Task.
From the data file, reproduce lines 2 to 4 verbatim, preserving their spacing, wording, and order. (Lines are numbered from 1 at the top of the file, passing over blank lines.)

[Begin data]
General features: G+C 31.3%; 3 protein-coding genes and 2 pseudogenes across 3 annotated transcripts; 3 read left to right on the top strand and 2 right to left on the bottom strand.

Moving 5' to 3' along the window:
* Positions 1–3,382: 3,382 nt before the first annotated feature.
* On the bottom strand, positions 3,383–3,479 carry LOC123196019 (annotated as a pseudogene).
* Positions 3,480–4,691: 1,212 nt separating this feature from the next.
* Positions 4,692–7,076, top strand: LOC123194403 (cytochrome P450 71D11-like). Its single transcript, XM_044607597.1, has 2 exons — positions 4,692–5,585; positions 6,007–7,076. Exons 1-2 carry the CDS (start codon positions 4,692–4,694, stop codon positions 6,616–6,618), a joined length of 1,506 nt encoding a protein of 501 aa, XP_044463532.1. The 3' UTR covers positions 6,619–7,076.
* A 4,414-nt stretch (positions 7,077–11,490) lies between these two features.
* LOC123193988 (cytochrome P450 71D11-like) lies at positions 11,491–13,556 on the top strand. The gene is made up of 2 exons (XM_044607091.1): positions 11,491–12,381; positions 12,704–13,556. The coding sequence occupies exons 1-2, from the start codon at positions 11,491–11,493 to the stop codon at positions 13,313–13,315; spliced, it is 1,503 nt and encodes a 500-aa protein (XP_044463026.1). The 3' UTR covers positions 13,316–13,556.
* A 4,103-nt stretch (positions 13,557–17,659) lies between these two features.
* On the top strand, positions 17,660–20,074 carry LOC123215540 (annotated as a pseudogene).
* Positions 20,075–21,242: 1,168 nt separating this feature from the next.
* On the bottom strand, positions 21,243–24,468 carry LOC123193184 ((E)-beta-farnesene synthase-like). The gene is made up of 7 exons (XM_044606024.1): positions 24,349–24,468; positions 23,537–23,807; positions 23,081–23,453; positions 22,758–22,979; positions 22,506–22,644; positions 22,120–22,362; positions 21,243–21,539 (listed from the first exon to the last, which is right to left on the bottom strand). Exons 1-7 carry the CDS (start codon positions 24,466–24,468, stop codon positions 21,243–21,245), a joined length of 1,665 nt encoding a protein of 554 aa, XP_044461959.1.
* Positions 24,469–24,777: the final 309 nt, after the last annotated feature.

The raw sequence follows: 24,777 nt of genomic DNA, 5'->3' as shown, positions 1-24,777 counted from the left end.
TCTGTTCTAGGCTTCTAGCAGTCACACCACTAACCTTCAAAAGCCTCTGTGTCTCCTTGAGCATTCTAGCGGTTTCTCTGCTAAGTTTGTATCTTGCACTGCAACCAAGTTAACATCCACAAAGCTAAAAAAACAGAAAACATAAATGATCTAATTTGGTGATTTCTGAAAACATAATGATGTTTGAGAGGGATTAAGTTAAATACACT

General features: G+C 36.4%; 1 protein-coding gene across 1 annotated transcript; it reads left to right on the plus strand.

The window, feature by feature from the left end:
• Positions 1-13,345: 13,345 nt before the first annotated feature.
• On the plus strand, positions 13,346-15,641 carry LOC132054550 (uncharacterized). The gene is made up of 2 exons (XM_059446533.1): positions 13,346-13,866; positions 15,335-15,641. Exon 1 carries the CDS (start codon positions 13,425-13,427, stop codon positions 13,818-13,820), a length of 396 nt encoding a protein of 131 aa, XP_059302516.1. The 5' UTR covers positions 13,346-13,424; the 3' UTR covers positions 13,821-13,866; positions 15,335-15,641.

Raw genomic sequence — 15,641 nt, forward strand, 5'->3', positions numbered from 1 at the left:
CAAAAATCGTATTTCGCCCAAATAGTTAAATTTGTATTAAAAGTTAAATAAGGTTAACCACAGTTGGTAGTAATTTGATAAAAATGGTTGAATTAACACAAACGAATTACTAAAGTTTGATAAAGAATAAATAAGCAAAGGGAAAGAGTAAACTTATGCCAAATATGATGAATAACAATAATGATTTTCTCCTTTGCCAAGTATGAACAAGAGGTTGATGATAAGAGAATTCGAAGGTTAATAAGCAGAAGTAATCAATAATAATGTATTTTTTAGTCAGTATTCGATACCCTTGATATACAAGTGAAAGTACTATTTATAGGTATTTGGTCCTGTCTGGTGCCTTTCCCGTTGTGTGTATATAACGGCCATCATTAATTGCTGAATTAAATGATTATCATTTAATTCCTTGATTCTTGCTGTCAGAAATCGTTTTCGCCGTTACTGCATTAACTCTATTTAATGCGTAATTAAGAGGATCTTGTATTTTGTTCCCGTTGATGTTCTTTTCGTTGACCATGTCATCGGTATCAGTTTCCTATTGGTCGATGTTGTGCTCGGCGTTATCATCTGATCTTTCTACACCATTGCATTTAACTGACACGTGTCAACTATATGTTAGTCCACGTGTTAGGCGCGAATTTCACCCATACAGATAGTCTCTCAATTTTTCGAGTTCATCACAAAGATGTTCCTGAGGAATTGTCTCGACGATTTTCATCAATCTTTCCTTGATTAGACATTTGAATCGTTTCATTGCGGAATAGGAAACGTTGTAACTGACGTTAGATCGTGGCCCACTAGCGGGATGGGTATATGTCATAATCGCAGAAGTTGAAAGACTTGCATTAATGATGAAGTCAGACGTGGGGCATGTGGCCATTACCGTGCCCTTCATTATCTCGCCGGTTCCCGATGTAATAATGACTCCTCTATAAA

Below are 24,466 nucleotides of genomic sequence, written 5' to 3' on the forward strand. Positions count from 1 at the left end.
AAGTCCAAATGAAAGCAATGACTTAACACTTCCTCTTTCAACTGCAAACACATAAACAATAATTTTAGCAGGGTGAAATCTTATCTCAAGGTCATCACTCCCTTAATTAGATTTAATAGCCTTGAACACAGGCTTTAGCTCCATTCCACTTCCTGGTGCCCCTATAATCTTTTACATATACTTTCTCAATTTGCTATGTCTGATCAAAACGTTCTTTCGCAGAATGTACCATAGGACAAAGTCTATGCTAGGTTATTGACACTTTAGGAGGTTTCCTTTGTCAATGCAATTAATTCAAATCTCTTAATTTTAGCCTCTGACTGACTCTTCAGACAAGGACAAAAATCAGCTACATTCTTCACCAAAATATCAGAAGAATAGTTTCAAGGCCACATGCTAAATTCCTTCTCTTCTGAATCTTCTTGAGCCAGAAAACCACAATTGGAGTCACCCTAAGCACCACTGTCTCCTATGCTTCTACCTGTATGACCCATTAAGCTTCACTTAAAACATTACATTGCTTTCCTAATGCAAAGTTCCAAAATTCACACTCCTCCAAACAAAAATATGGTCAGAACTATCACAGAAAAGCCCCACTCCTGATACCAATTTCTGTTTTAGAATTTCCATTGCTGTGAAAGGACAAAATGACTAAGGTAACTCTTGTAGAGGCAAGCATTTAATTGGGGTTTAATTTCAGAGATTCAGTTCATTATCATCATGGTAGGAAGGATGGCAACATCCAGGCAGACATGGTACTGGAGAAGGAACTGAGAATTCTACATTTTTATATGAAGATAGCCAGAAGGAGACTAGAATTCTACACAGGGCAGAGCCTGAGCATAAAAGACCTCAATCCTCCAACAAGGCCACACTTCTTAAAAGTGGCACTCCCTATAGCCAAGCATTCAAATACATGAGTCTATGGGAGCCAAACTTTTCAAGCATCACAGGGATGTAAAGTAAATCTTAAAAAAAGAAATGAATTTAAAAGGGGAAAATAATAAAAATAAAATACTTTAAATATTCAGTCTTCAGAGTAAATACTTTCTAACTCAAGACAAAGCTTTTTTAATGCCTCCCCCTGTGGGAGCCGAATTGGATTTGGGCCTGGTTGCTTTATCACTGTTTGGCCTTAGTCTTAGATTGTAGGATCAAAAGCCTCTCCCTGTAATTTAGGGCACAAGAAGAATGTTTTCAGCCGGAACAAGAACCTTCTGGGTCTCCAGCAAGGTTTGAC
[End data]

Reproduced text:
Moving 5' to 3' along the window:
* Positions 1–3,382: 3,382 nt before the first annotated feature.
* On the bottom strand, positions 3,383–3,479 carry LOC123196019 (annotated as a pseudogene).